Low Latency webcasting with Windows Media and Siverlight

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Description

So, Streaming Media is doing a special "Europe edition" of Streaming Media, and I'm doing an article about webcasting for it. I've getting a bunch of questions about how to deliver low-latency live streaming to Silverlight, and so with their permission, I'm excerpting this section on that topic.

EDIT: A correction was made; turning off Fast Cache in Windows Media Services does not have any effect on webcasting latency.

So, Streaming Media is doing a special "Europe edition" of Streaming Media, and I'm doing an article about webcasting for it. I've getting a bunch of questions about how to deliver low-latency live streaming to Silverlight, and so with their permission, I'm excerpting this section on that topic.

While by default, Windows Media can offer 15-20 second end-to-end delay, it's possible to drive it down to 2-3 seconds with best practices on a good network, and we're looking at what we can do to push it to below even that. The critical thing is to tune the encoder, server, and player latency together.

There's an older but more detailed "Reducing Broadcast Delay" document on this topic over at the Windows Media portal that may be worth perusing.

 

Low Latency Webcasting

Latency is the measure of how much time goes between when video enters the encoder and leave the user display. Latency is something that doesn’t matter at all in some markets, and matters a lot in others.

The reason we have latency is buffering, and the reason we have buffering is for quality and reliability. By having the server wait several seconds after a video stream is received before sending it out, it’s able to support more peaks and valleys in the data rate, and makes it possible for a dropped packet to be detected and resent before its needed. In the same way, buffering in the player lets it average out data rates and recover dropped packets as well.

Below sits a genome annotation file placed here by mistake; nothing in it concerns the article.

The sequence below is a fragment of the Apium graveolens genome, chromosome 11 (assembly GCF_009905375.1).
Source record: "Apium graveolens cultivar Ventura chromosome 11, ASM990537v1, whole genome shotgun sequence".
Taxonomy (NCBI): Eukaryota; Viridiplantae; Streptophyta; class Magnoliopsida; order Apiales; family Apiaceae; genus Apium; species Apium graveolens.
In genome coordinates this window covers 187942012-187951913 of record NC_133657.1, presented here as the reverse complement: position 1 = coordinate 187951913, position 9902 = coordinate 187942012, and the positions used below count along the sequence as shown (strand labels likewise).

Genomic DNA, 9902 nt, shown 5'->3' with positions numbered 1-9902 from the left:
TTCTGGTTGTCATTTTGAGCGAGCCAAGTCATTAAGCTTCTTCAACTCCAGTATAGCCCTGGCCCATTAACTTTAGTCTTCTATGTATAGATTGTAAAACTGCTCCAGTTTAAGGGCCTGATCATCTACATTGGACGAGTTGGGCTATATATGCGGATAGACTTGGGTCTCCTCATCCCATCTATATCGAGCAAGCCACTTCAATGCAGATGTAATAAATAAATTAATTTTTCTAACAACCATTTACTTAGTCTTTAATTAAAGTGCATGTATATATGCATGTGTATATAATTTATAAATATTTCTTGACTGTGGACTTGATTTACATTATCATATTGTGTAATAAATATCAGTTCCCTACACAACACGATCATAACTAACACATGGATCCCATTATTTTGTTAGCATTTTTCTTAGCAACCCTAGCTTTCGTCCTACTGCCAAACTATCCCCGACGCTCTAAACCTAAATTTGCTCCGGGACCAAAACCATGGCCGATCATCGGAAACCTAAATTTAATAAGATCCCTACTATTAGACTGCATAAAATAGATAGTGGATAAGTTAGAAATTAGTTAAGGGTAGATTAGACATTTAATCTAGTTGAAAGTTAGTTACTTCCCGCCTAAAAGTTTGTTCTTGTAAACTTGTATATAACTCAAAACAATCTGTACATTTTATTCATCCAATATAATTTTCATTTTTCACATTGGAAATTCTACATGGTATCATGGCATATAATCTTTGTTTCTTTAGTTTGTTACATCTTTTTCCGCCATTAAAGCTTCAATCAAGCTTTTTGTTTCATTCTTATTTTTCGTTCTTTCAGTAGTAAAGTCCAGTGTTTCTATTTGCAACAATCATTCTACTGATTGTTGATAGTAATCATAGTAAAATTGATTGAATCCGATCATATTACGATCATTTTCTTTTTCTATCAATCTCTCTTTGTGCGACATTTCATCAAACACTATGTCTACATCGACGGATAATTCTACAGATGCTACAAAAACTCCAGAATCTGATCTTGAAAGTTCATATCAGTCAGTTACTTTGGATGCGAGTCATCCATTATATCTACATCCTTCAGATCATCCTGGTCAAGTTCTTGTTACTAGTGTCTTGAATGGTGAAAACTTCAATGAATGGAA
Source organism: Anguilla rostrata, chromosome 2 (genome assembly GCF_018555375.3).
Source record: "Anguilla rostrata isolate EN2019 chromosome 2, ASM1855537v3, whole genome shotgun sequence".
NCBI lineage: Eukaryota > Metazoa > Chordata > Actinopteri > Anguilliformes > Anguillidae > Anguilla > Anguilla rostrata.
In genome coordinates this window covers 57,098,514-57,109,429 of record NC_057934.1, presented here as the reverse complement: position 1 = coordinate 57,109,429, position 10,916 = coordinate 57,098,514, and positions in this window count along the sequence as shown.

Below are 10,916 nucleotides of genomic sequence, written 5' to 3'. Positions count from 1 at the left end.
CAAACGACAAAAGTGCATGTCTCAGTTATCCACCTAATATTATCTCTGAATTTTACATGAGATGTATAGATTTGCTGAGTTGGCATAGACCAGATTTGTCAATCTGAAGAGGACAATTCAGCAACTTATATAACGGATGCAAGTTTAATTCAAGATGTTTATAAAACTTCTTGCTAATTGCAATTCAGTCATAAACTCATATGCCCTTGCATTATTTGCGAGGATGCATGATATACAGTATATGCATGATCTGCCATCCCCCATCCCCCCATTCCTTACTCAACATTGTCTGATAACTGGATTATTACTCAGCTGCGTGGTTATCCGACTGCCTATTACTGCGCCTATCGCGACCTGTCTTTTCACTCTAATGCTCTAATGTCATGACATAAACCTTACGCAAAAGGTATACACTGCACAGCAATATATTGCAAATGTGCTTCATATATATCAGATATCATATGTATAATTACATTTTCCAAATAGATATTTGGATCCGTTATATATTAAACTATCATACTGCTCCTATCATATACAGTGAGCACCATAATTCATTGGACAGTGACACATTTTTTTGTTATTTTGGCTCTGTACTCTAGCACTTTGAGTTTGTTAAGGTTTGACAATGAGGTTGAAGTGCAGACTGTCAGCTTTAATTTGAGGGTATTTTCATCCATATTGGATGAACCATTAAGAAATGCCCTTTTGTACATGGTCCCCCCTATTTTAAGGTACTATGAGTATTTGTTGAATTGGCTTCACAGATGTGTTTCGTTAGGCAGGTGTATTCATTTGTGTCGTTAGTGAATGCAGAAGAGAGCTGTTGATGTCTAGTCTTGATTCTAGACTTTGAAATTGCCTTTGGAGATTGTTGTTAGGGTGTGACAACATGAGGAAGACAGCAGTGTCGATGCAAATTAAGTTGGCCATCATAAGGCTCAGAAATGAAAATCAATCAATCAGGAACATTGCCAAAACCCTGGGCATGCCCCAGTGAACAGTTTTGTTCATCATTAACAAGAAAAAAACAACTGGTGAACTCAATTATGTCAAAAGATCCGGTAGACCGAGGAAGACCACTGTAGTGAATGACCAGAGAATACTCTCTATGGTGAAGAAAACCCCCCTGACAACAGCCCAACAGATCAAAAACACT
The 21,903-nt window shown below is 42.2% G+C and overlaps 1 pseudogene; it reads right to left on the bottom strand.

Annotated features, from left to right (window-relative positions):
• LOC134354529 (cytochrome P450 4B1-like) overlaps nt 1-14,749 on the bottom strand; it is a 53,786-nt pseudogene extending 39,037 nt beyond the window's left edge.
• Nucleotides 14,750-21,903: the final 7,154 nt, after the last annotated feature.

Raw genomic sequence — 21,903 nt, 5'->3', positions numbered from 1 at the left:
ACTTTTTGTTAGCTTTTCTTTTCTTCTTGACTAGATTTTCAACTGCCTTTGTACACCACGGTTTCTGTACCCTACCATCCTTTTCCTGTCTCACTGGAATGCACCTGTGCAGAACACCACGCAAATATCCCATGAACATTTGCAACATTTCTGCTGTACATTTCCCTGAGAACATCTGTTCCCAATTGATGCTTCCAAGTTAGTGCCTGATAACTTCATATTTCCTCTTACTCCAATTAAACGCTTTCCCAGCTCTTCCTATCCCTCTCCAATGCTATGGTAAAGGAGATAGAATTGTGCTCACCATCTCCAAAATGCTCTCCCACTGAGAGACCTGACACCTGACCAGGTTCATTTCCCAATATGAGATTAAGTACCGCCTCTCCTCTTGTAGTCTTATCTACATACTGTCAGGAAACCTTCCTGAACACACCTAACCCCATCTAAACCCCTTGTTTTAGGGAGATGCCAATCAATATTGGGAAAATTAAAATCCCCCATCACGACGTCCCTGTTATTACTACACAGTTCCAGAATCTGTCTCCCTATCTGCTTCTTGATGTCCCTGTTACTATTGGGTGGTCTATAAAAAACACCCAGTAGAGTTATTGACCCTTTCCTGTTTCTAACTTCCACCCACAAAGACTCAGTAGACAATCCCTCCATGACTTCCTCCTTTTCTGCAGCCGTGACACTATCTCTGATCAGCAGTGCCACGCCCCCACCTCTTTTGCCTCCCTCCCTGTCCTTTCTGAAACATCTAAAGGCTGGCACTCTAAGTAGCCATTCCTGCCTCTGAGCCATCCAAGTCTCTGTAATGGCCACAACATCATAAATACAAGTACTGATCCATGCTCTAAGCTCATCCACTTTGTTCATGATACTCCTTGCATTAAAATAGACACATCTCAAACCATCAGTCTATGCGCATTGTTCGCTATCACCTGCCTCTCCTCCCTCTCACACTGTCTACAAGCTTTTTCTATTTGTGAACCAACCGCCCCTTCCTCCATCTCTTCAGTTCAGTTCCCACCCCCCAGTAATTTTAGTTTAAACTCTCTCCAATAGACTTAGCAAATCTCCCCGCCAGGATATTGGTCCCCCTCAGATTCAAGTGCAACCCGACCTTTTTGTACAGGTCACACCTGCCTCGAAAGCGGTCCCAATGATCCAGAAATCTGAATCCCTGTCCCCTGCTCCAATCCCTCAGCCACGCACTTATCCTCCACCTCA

Large buffers were extremely important in the modem era, and are still useful in many kinds of networks today. The defaults are good for delivering high quality content over a variety of networks. But when minimizing the latency is important, and reliable networks are available, the end to end delay can be reduced substantially.

Since total end-to-end latency is the sum of the encoder latency, server latency, and player latency, plus how long it takes the packets to travel between each of those, improving latency requires tweaks to the encoder, server, and player in parallel.

 

Encoder

On the encoder side, reducing buffer size reduces startup latency. WME and Expression Encoder both enable you to go down to one second.. Using Lookahead or Lookahead Rate Control will increase latency beyond the buffer value (typically about another half a second for LRC).

WME Low Delay setup

For audio, Windows Media includes the “WMA Low Delay” audio codecs from 192-64 Kbps which provide lower latency than the normal WMA modes. If you’re targeting Silverlight 1.0 or WMP 10 or earlier, you’ll want to use that for low latency. If you can require WMP 11 or Silverlight 2, you can use the lower delay yet WMA 10 Pro codec at 32-96 Kbps.

WMA Low Delay

 

Server

WMS features like Advanced Fast Start can dramatically reduce latency for on-demand content, but don’t apply to live webcasting as the server has to wait for content to arrive from the encoder it in real time, and so can only play out at real time.

Server buffering can be turned off entirely in WMS for Windows Server 2003 and 2008, yielding a significant drop in latency.

Disable_buffering

EDIT:

The previous version of this post suggested that turning off Fast Cache would help webcasting latency. On further research, this turns out not to be the case. Disabling Fast Cache will slow down on-demand startup time, but will have no effect one way or the other for live content.

Player

Normally the player isn’t under control of the streamer. By default WMP dynamically picks an optimum buffer size based on its measurements of network and stream performance. However, it’s possible to lower the buffer size in the player’s options. This can help reduce latency when watching streams with a good connection, but could produce pauses in the video when watching video from the general Internet.

Silverlight makes the player buffer size a controllable parameter, so an optimal setting can be applied for the content, and even adjusted on the fly. This is controlled by the BufferingTime parameter in a Silverlight MediaElement.

MediaElement-in-Blend

The Discussion

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